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Naltrexone Improves Virologic Suppression
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Release from correctional settings is a high-stakes time for persons with HIV, as it is for those with other health issues. People with substance use disorders often relapse, and those with HIV often stop ART and do not engage in HIV care, increasing the risk of declines in personal health as well as transmission of HIV to others.

A presentation at CROI examined whether giving extended-release (XR) intramuscular naltrexone to inmates with HIV and opiate or alcohol use disorders starting just before release from the correctional setting would result in improved rates of viral suppression 6 months later. Two randomized (2:1) double blind placebo-controlled studies were conducted, one for inmates with opioid use disorder (OUD), the other for alcohol use disorder (AUD). Subjects were randomized within 7 days of discharge from jail or prison, received their first injection of naltrexone XR (or placebo) before release, and then continued with 5 more monthly injections after release.

The two studies required that subjects meet DSM criteria for OUD or AUD, respectively, but otherwise had few restrictions. More than 77% of persons in the studies were men, >80% were black or Hispanic, >60% were homeless or unstably housed, and a high proportion had other concurrent substance use disorders (in the OUD group, 80% had concurrent cocaine use disorder and 27% had AUD; in the AUD group, 59% had cocaine use disorder, 16% had OUD). At baseline, 87-89% of persons in both studies were on ART.

After 6 months, increases in rates of viral suppression were seen in both studies in the groups that received naltrexone XR, while decreases were seen in those who received placebo.

Proportion with VL <50 copies/mL at 6 months:

NaltrexonePlacebo
OUD StudyIncreased from 38% to 60%
(p = .002)
Decreased from 56% to 41% (difference not significant)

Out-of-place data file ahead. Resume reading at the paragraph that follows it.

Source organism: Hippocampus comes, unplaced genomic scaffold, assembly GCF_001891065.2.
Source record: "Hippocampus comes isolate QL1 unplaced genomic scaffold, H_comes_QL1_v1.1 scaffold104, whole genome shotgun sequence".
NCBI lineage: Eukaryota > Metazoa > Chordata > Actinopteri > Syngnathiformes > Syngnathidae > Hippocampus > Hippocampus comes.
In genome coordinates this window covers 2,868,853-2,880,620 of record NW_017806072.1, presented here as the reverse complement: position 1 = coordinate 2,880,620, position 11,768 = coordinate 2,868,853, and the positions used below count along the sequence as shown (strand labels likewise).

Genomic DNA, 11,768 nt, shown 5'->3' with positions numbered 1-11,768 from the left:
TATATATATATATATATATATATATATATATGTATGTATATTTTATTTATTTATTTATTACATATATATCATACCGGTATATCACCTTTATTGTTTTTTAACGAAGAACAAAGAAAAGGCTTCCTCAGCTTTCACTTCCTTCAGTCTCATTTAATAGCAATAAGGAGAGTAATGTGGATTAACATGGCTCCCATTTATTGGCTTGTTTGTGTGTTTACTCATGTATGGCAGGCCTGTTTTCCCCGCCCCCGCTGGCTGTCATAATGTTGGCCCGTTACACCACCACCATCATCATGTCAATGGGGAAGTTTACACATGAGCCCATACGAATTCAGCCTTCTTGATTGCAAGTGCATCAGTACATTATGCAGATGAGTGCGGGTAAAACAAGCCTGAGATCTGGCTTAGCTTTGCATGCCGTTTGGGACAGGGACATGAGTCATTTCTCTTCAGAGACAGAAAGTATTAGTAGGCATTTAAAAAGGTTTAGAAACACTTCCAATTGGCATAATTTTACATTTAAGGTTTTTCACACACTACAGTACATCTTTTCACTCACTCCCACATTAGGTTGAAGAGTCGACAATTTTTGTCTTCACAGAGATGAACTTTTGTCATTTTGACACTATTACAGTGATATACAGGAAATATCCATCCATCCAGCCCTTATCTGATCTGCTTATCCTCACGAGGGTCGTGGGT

AUD StudyIncreased from 31% to 57%
(p = .001)
Decreased from 42% to 30% (difference not significant)

In multivariate analysis, naltrexone was the only predictor of viral suppression in the OUD study (odds ratio: 2.9). In the AUD study, naltrexone, receipt of 3 or more injections of naltrexone, reduction in alcohol use, and white ethnicity were associated with viral suppression. No significant adverse effects were reported in either study.

Clinical Bottom Line

In a difficult-to-engage population of HIV-infected persons with opiate or alcohol use disorder who are transitioning from correctional settings to the community, use of naltrexone XR resulted in significantly higher rates of HIV suppression at 6 months postrelease. More studies are needed on this and other strategies to improve engagement in care and viral suppression after release from correctional settings, including evaluations of naltrexone in populations in which use of methamphetamines is high, but this is a promising approach and should be considered in transition planning.

References
Springer S, Azar M DiPaola A, et al. Extended-release naltrexone improves viral suppression in HIV+ prisoners. In: Program and abstracts of the 2018 Conference on Retroviruses and Opportunistic Infections; March 4-7, 2018; Boston. Abstract 96.